Why we need to get better at predicting space weather

Why we need to get better at predicting space weather
A solar flare. Credit: Shutterstock/Color4260

The sun is the most important source of energy for sustaining life on Earth, but it gives us a lot more than just light and heat. It also gives us solar storms.

Disturbances on the sun, such as coronal mass ejections produced by solar flares that emanate from active sunspot regions, can cause solar storms. Solar flares and emit vast quantities of radiation and charged particles into .

These events can damage the Earth's communication and power infrastructures, resulting in power outages and reduced system functionality. Satellites, space stations and astronauts, aviation, GPS, power grids and more can be affected.

As our civilisation becomes more advanced, we become more vulnerable to the effects of solar storms. Now, as the sun's activity is on the increase, we need to get better at predicting solar weather.

Many people still remember the collapse of Canada's Quebec electrical grid on 13 March 1989, which lasted for nine hours and affected six million people. It caused hundreds of millions of dollars in damages and lost revenues. This blackout was caused by .

The Carrington Event, named for the amateur astronomer who recorded it, was another powerful solar storm which happened in September 1859. Cutting edge technology in 1859 was limited to electrical telegraphs, and most of those failed all over Europe and North America, in some cases giving their operators electric shocks.

These days, we're much more reliant on technology, which is in turn increasingly vulnerable to the effects of space and its unique natural disasters.

Space radiation

Space is vast, cold, dark and awash with radiation. Radiation in space comes mainly from galactic cosmic radiation—high energy particles thrown out from other galaxies—and solar particle events— from our own sun.

In space radiation, atoms are accelerated in interstellar space to speeds close to the speed of light. Eventually, the electrons are stripped out and only the positively charged nucleus remains.

Humans have been observing and counting sunspots for more than 400 years, making this the longest running experiment in the world. The sun has an 11-year sunspot cycle, and at the moment, we are in the middle of that cycle. Now it's approaching "solar maximum," where the greatest solar activity occurs. The next solar maximum is expected to begin in 2025.

Why we need to get better at predicting space weather
The northern lights are caused by solar flares. Credit: Shutterstock/Mike-Hubert.com

People are familiar with the northern lights, which is one visible effect of solar radiation. Earth's magnetic field, which protects us from most of the dangers of space radiation, directs the charged particles to the poles, where they enter our atmosphere and cause beautiful light displays.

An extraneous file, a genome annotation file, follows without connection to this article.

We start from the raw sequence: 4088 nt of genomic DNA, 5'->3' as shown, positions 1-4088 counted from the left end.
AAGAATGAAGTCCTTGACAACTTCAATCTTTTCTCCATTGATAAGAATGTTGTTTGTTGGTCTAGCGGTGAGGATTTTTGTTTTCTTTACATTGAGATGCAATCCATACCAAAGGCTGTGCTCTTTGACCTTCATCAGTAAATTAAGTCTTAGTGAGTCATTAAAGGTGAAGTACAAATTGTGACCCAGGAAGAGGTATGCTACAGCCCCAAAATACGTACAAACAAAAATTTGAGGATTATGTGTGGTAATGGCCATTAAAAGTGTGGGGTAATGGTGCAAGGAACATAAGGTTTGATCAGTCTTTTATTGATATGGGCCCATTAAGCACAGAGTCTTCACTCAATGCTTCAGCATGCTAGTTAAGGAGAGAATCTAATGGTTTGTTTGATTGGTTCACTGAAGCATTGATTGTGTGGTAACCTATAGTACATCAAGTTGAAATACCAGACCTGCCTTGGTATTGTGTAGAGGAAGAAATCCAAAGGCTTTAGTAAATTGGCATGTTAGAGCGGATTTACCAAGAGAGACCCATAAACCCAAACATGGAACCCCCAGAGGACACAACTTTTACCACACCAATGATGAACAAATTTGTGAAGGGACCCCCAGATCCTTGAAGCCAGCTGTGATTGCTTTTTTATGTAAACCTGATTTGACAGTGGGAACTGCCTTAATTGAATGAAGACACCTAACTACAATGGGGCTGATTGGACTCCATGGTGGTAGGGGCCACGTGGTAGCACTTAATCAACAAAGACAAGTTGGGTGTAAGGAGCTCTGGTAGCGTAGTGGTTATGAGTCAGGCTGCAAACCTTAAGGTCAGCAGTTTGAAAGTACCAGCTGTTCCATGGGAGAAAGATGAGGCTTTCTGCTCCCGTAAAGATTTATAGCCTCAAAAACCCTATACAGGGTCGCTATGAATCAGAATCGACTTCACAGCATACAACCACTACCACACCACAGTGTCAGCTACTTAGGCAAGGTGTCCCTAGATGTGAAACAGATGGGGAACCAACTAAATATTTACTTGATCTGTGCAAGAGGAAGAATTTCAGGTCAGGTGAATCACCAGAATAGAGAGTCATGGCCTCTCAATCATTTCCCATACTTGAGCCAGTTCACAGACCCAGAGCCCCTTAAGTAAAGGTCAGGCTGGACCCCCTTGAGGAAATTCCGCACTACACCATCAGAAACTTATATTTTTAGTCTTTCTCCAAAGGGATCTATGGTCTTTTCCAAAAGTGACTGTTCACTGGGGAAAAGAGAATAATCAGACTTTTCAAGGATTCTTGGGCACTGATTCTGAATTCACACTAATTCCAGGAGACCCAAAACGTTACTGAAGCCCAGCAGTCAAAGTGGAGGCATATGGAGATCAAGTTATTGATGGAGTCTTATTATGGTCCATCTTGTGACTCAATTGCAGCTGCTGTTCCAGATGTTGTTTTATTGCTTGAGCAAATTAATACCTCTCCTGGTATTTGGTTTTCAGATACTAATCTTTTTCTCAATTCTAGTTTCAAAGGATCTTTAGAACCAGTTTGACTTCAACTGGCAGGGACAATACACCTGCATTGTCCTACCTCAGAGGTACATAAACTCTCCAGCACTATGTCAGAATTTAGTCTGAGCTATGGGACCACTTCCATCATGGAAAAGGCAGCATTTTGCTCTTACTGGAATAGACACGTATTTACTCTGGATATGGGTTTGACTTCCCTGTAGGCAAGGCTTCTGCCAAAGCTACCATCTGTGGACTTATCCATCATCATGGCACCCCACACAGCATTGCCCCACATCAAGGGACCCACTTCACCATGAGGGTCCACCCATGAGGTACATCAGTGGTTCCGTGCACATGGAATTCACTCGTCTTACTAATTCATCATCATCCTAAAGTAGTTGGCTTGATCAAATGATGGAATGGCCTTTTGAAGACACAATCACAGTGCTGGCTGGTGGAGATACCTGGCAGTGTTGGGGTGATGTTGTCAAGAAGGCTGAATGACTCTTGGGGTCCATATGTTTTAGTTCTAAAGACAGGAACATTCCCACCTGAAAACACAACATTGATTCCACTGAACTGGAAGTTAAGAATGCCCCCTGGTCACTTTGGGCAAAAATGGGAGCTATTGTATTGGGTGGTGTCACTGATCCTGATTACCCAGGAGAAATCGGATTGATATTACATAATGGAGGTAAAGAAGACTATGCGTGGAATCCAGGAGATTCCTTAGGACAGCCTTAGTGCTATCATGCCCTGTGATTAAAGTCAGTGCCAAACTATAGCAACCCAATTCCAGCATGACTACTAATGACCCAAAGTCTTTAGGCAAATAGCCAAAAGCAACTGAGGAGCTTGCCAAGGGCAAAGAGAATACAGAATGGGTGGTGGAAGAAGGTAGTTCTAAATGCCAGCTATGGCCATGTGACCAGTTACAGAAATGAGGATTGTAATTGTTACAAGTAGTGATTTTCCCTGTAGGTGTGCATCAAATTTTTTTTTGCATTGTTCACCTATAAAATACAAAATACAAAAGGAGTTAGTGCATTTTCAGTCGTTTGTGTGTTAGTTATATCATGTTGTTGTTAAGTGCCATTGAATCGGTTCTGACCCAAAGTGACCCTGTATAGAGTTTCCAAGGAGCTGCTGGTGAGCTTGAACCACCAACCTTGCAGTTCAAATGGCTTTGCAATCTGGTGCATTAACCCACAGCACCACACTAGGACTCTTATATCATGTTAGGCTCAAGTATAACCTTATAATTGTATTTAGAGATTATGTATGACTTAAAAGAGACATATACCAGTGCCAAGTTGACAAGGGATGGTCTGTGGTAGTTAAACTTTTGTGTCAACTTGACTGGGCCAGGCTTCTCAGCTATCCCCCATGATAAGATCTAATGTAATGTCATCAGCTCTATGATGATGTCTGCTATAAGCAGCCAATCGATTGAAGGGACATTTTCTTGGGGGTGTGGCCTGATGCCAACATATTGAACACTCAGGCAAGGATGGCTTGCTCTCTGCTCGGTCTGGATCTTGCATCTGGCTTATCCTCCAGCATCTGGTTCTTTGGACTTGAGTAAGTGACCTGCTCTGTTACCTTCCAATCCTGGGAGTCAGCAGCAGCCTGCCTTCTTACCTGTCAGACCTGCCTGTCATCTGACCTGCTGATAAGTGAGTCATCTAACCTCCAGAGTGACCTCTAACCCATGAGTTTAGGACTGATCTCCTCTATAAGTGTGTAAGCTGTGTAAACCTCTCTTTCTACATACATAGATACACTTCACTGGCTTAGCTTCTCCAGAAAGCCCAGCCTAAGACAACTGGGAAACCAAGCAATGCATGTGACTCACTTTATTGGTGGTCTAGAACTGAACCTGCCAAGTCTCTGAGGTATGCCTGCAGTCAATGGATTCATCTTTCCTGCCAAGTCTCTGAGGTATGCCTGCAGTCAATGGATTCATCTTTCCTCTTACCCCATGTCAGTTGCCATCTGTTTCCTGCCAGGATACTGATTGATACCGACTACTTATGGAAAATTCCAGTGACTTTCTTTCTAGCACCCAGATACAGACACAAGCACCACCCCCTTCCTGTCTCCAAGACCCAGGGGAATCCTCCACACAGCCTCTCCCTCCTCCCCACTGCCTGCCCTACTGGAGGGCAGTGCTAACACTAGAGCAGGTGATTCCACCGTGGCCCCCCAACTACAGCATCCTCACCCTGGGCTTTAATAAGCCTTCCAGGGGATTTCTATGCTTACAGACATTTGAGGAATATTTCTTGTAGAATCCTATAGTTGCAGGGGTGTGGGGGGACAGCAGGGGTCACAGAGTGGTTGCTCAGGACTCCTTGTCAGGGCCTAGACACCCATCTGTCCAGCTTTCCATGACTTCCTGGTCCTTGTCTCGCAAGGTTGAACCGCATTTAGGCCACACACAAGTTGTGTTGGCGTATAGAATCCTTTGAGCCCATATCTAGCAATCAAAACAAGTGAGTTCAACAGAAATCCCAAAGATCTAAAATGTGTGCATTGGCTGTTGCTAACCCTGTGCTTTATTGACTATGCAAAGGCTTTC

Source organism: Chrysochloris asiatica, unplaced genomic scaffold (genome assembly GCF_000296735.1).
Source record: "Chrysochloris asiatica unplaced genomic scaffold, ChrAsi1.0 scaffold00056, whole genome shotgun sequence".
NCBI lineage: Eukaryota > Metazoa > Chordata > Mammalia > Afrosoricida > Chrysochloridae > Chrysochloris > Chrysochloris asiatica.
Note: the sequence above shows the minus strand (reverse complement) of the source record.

But the radiation can also impact technology and people. During strong solar radiation storms, can damage electronic circuits inside satellites and the biological DNA of astronauts. Passengers and crew flying over the north pole would be exposed to increased radiation.

These radiation storms can create errors that make navigation operations extremely difficult. Energetic protons can also ionize the atoms and molecules in the atmosphere, creating a layer of free electrons. This layer can absorb high-frequency radio waves, causing a blackout of high-frequency communications, also known as shortwave radio.

With our increasing reliance on technology, predicting the weather in space is crucial. However, accurately predicting space weather has long been a challenging problem for experts.

Predicting space weather

Understanding the complexity of sunspots will help us predict whether significant solar flares may happen. My colleagues and I developed a real-time automated computer system which uses and artificial intelligence technologies to monitor and analyze solar satellite data. This helps predict the likelihood of in the coming 24 hours.

We pioneered new techniques for automatic processing, detection and feature extraction of solar features—like active regions and sunspots—captured by Nasa's solar dynamics observatory satellite. We also introduced the first automated and real-time system to classify sunspots. Before this, the classification of sunspots was a manual process painstakingly carried out by experts.

Space missions and astronauts are much more likely to be affected by radiation, because they aren't protected by Earth's magnetic field. The effects on humans could include radiation sickness, increased risk for cancer, degenerative diseases and central nervous system effects.

Despite these risks, human and robotic activities are increasing in space and Nasa is working to land humans on Mars by the 2030s. There are two rovers—Curiosity and Perseverance—and one lander currently operational on Mars, with another rover planned for launch in 2022.

Our space weather prediction system is publicly available, and is now used as one of the decision-making tools for Nasa's robotic missions and to manage effects on Nasa's Chandra X-ray observatory orbit.

As we continue venturing further into space, we'll need to strengthen our current space weather prediction capabilities to build a greater picture of solar activity and mitigate its effects around the solar system.

This task is incredibly challenging, as most solar observations are taken for Earth's field of view. Better modeling and investigation of the evolution of solar features is necessary to accommodate for the drastically different celestial orbits around the sun.


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